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CJ David Maraga Wants Case Against Him Dismissed

MARAGA

Chief Justice David Maraga wants a case in which he is accused of poor planning of court calendars dismissed, insisting that the Judiciary is not run haphazardly.

Justice Maraga, in his response to a petition filed by a Nakuru-based lawyer Mr Elvis Nanda, defended himself, saying that the Judiciary calendar runs in accordance with the law.

In the petition at the Nakuru High Court, Mr Nanda accuses the CJ and the Judicial Service Commission (JSC) of poor planning, which has led to delays in determination of cases.

But Mr Maraga, through his lawyer Isaac Wamaasa, insists that all Judiciary events are usually communicated to the public while judges and magistrates are notified in advance.

“Judicial trainings and education was not conducted in a haphazard or emergency manner as alleged but were preceded by a training planning co-ordination meeting of stakeholders and which the Law Society of Kenya were invited but have never honoured the invitation,” the part of the document.

He further explained that the meetings culminated in the preparation and adoption by the JSC in a Training Master Calendar that forms the basis of continuous professional development for the entire financial year.

In the constitutional petition before Justice Joel Ngugi, Mr Nanda also accuses the CJ and JSC of failing to make public the dates for judges and magistrates’ colloquium, workshops, training and judicial service weeks which he said are usually treated as emergencies.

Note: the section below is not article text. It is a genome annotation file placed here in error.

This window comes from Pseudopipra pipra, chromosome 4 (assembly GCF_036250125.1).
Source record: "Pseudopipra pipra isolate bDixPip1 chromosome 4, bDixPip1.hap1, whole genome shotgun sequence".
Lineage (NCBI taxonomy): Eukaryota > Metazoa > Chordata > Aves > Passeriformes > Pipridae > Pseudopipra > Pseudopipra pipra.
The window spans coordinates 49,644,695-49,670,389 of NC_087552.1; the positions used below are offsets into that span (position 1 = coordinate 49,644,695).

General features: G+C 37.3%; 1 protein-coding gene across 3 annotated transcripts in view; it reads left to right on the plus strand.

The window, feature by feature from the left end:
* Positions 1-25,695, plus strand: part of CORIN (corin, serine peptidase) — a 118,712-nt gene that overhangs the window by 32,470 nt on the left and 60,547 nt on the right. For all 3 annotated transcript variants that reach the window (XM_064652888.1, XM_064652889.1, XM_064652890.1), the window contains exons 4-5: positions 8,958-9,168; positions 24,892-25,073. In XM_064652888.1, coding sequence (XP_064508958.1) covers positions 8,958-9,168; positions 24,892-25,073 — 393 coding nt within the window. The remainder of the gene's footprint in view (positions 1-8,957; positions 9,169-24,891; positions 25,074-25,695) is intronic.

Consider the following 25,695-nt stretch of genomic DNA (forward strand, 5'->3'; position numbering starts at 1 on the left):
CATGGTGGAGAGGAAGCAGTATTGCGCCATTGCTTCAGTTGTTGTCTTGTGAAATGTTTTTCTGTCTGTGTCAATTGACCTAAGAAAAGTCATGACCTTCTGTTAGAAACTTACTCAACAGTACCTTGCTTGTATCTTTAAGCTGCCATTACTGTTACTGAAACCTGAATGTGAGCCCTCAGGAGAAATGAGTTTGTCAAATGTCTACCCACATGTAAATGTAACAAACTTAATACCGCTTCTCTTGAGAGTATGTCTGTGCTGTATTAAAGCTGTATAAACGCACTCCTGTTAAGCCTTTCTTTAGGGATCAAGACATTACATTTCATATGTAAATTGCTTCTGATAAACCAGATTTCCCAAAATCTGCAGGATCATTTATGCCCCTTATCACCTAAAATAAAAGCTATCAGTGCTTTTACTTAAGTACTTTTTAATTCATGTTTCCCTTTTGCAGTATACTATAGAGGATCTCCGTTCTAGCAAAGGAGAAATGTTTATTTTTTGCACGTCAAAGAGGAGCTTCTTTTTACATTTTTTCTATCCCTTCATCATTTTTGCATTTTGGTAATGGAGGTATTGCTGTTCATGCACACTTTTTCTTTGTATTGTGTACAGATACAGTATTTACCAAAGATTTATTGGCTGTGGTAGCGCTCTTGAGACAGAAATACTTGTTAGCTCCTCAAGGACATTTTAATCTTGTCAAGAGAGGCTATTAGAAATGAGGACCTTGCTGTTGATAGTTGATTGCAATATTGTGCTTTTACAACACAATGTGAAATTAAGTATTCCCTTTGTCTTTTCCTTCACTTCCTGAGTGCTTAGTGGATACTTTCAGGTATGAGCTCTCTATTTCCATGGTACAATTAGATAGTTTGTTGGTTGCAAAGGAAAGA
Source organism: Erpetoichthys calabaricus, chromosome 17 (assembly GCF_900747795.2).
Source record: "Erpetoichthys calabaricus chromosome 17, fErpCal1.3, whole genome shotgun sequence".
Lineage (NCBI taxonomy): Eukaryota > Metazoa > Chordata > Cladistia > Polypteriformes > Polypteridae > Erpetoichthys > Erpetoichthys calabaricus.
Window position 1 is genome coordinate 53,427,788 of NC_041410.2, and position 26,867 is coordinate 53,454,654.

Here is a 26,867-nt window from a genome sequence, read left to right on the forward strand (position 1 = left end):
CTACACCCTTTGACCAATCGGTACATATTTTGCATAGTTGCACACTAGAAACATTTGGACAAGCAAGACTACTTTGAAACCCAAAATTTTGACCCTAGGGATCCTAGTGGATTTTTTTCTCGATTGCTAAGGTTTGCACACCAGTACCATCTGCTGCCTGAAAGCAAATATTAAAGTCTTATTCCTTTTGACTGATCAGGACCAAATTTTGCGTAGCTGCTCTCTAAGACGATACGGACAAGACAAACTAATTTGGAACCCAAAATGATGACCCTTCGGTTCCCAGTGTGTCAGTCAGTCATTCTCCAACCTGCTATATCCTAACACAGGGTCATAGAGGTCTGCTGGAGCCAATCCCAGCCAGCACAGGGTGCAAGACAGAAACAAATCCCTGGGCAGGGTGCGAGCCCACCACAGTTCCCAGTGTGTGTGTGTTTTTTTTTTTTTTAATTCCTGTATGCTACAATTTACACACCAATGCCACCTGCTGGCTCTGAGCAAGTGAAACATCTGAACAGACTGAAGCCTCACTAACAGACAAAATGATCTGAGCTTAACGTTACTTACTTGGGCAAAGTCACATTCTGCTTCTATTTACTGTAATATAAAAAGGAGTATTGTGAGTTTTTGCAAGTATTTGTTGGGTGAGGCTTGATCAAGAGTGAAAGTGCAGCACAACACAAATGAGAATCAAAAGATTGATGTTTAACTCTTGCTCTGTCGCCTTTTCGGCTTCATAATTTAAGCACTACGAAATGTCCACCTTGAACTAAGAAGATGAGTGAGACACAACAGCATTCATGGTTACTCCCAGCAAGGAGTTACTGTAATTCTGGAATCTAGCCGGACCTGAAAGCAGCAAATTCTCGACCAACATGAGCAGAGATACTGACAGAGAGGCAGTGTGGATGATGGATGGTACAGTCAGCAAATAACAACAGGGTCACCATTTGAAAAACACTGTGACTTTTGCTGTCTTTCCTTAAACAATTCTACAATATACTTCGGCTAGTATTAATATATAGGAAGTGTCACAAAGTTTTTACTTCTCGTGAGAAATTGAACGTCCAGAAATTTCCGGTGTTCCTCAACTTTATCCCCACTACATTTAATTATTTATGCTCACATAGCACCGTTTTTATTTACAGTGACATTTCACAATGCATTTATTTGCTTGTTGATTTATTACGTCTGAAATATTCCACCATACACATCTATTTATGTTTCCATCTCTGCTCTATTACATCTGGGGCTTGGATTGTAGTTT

Through lawyer Kipkoech Ngetich of Gordon Ogolla and Kikoech Advocates, Mr Nanda sought orders to compel Mr Maraga and the JSC to release the calendars for all the Judiciary events for the year 2019 which should be circulated to all judicial officers.

The lawyer also wants a declaration that the refusal by the JSC to release the calendar for judges and magistrates’ colloquium, workshops, seminars, training and the judicial service week for the year at the earliest is an attack against the functional and judicial independence of the Judiciary.

His move was prompted by the decision of the court to adjourn the judgement date of a case he was handling on grounds that the presiding judge had been sent for a service week in Eldoret.

The CJ has urged the court to dismiss the suit, saying it was filed in bad faith, constitutes an abuse of the court process and is a waste of judicial resources and time.

Lawyer Wamaasa who represents both the JSC and CJ noted that the petitioner sent a letter to his clients on January 2, seeking to be furnished with the year’s calendar which was forwarded to the director of Judicial Training Institute, Justice Kathurima M’Inoti.

The director addressed various issues raised in the letter in his reply dated January 17 and noted that the petitioner’s letter had failed to indicate the specific dates when the matters were adjourned because of unscheduled judicial trainings.

He stated that it was only due to unforeseen or intervening events such as abrupt budgetary cuts that forced the Judiciary not to strictly adhere to the training master calendar.

The case will be mentioned on March 5.

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